The fight for legalizing marijuana has been gaining traction around the country. Some places might be considered predictable – the Pacific Northwest for example.
Other places, maybe not so much.
Take the case in El Paso, Texas. It’s a border town just across from Ciudad Juárez – a town so ravaged from drug cartel violence it was, until recently, the murder capital of the world.
On the history of marijuana prohibition:
“It was exactly 100 years ago [that El Paso made marijuana illegal] so that’s a nice twist… Looking at media reports from the time, it was believed that marijuana was extremely damaging to people’s health and…causing violence and crime and lawlessness.”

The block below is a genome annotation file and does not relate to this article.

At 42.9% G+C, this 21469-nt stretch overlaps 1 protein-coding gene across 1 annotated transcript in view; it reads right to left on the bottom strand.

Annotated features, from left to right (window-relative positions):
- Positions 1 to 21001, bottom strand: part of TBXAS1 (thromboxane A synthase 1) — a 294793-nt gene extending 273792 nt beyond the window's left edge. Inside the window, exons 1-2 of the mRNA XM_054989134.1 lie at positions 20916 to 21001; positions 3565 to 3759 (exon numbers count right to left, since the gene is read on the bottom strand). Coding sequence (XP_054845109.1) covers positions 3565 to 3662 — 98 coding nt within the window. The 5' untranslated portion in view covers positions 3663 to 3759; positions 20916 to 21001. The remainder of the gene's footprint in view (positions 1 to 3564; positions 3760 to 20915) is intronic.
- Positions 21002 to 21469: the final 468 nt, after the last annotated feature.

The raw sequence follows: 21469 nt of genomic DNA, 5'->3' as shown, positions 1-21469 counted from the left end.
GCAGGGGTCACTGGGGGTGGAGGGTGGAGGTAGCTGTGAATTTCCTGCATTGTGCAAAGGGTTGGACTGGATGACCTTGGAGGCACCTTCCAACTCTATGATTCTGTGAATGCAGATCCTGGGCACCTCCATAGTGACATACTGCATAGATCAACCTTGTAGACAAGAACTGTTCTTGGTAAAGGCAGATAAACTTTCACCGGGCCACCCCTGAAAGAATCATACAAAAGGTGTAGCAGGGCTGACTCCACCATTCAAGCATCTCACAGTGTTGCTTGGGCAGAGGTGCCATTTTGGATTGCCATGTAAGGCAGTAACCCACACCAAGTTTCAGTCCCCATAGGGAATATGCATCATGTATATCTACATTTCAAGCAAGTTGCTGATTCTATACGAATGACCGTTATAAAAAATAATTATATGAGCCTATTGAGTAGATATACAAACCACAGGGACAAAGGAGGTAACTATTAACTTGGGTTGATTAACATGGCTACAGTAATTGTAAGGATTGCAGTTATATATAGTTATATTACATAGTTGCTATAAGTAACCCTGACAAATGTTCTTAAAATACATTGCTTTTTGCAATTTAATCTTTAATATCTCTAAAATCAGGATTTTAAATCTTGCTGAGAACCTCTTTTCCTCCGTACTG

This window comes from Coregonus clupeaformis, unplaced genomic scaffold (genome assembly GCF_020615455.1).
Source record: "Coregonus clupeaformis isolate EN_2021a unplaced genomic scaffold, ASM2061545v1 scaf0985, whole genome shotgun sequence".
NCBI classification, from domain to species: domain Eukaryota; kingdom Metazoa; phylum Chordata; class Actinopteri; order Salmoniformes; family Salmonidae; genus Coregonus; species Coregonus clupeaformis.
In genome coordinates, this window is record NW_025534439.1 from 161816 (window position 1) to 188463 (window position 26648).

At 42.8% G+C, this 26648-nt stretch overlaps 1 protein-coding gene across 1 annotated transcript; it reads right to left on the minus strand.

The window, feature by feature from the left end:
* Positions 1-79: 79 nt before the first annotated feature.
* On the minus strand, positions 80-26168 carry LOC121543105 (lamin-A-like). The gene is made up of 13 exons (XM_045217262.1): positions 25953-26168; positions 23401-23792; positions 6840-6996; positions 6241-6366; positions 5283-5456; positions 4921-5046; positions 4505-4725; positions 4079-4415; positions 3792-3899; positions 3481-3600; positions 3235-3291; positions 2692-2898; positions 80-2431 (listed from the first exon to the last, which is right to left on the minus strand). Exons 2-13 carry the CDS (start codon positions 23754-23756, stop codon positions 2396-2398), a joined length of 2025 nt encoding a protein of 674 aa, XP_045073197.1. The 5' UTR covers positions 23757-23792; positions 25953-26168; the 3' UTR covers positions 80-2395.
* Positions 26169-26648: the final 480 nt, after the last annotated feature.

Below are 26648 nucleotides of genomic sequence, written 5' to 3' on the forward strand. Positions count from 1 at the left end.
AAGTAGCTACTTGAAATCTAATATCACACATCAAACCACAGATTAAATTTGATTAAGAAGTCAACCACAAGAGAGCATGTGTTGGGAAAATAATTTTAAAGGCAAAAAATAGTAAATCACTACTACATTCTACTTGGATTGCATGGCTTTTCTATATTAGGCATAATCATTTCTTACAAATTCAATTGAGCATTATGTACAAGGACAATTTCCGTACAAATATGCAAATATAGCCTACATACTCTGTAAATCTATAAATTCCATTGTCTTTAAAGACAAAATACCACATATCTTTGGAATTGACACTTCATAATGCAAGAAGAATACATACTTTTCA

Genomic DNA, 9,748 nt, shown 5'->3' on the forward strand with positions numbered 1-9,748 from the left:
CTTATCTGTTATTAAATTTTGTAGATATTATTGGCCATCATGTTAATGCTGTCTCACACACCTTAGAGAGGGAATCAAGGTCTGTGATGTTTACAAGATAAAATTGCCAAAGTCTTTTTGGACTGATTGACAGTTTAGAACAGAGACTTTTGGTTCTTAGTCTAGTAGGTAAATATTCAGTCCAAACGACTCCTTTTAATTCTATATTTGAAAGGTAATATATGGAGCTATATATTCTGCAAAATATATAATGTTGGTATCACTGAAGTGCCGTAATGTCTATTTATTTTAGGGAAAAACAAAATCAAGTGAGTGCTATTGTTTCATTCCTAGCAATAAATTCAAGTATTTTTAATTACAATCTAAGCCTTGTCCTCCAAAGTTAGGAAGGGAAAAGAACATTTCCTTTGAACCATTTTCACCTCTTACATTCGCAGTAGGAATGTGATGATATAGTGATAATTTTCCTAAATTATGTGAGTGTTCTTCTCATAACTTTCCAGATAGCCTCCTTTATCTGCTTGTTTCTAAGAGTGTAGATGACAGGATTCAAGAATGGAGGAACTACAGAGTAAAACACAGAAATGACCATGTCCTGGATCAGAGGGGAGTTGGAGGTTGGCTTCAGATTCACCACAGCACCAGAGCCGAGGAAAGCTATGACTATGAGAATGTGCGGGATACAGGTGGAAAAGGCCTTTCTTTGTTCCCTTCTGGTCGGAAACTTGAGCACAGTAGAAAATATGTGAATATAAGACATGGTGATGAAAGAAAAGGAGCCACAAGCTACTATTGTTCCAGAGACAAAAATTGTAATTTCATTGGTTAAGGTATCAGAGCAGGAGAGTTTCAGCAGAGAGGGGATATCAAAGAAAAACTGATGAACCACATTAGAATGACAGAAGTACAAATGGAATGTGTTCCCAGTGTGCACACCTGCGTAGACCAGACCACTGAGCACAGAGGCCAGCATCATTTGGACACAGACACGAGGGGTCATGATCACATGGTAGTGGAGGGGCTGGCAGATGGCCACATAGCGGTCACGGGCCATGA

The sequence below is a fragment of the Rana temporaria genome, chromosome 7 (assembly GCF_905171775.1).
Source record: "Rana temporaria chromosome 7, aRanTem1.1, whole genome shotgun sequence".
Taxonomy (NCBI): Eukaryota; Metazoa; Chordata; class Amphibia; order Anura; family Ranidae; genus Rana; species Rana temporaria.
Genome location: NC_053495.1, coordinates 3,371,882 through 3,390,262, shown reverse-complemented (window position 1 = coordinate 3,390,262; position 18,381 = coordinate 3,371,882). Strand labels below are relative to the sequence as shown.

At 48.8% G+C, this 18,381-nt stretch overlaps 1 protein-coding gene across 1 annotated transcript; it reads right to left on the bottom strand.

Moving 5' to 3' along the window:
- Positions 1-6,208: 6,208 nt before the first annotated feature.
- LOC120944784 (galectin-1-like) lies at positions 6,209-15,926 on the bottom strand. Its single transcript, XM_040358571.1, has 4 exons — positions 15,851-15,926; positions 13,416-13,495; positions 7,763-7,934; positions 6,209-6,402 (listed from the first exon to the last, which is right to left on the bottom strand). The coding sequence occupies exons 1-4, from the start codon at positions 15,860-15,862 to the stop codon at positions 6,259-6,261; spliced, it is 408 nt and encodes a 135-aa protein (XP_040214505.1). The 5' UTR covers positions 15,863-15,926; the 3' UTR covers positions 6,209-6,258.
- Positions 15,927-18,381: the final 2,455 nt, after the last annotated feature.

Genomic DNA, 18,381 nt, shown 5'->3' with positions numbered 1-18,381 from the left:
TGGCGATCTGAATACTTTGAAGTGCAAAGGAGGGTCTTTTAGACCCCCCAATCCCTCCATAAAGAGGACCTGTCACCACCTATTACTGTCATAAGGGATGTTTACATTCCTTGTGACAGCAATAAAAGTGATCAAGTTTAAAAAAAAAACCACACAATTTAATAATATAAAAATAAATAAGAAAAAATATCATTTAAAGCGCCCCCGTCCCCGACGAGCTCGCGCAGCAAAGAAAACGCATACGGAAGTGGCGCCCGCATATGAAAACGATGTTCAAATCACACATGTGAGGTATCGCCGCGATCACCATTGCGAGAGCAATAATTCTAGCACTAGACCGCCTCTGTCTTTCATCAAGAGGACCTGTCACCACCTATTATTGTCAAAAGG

On law enforcement activity in El Paso:
“The area is flooded with border patrol and other kinds of law enforcement. It’s probably not surprising that things are very quiet [in El Paso] because you have saturation of enforcement on the northern side of the border. But that’s not to say drugs are not getting through in huge amounts because they are still…. It’s unknowable how much isn’t stopped in El Paso and surrounding areas.”
On why the people of El Paso want marijuana legalized:
“The argument goes that by legalizing marijuana you’ll cut off a major source of income from the cartels. … You’ll basically take a big step towards reducing the cartels, reducing their power and potentially reducing the violence in Juarez just south of the border. You have kind of the two factors at work. You have an opinion that it’s wrong to criminalize people for a relatively trivial offense. And on the other hand you have a bigger picture look at it … we need to find a way to stop the cartels. The war on drugs which is been going since the ‘80s and Reagan …it’s not working.”